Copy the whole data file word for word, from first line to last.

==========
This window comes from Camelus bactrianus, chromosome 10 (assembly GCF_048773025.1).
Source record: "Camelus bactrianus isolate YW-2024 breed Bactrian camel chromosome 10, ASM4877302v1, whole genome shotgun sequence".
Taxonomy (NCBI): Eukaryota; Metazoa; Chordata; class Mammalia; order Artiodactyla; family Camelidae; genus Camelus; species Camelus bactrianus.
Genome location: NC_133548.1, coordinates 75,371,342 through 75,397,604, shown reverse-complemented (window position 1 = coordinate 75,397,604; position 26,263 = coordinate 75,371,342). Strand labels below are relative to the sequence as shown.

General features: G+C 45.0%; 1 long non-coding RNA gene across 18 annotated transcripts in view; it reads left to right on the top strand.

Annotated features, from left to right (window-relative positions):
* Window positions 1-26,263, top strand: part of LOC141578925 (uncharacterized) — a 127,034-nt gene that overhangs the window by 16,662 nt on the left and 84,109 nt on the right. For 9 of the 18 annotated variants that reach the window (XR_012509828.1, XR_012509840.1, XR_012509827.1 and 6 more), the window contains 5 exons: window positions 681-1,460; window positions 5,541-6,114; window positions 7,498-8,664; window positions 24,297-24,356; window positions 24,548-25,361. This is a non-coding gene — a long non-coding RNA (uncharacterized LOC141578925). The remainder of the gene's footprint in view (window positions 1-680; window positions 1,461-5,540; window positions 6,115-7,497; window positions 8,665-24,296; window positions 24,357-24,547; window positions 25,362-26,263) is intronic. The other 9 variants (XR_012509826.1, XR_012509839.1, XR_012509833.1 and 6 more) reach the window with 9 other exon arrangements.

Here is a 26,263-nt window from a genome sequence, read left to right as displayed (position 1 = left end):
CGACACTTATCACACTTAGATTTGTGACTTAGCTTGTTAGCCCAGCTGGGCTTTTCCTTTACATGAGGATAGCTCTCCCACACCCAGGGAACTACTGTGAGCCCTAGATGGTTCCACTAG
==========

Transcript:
This window comes from Camelus bactrianus, chromosome 10 (assembly GCF_048773025.1).
Source record: "Camelus bactrianus isolate YW-2024 breed Bactrian camel chromosome 10, ASM4877302v1, whole genome shotgun sequence".
Taxonomy (NCBI): Eukaryota; Metazoa; Chordata; class Mammalia; order Artiodactyla; family Camelidae; genus Camelus; species Camelus bactrianus.
Genome location: NC_133548.1, coordinates 75,371,342 through 75,397,604, shown reverse-complemented (window position 1 = coordinate 75,397,604; position 26,263 = coordinate 75,371,342). Strand labels below are relative to the sequence as shown.

General features: G+C 45.0%; 1 long non-coding RNA gene across 18 annotated transcripts in view; it reads left to right on the top strand.

Annotated features, from left to right (window-relative positions):
* Window positions 1-26,263, top strand: part of LOC141578925 (uncharacterized) — a 127,034-nt gene that overhangs the window by 16,662 nt on the left and 84,109 nt on the right. For 9 of the 18 annotated variants that reach the window (XR_012509828.1, XR_012509840.1, XR_012509827.1 and 6 more), the window contains 5 exons: window positions 681-1,460; window positions 5,541-6,114; window positions 7,498-8,664; window positions 24,297-24,356; window positions 24,548-25,361. This is a non-coding gene — a long non-coding RNA (uncharacterized LOC141578925). The remainder of the gene's footprint in view (window positions 1-680; window positions 1,461-5,540; window positions 6,115-7,497; window positions 8,665-24,296; window positions 24,357-24,547; window positions 25,362-26,263) is intronic. The other 9 variants (XR_012509826.1, XR_012509839.1, XR_012509833.1 and 6 more) reach the window with 9 other exon arrangements.

Here is a 26,263-nt window from a genome sequence, read left to right as displayed (position 1 = left end):
CGACACTTATCACACTTAGATTTGTGACTTAGCTTGTTAGCCCAGCTGGGCTTTTCCTTTACATGAGGATAGCTCTCCCACACCCAGGGAACTACTGTGAGCCCTAGATGGTTCCACTAG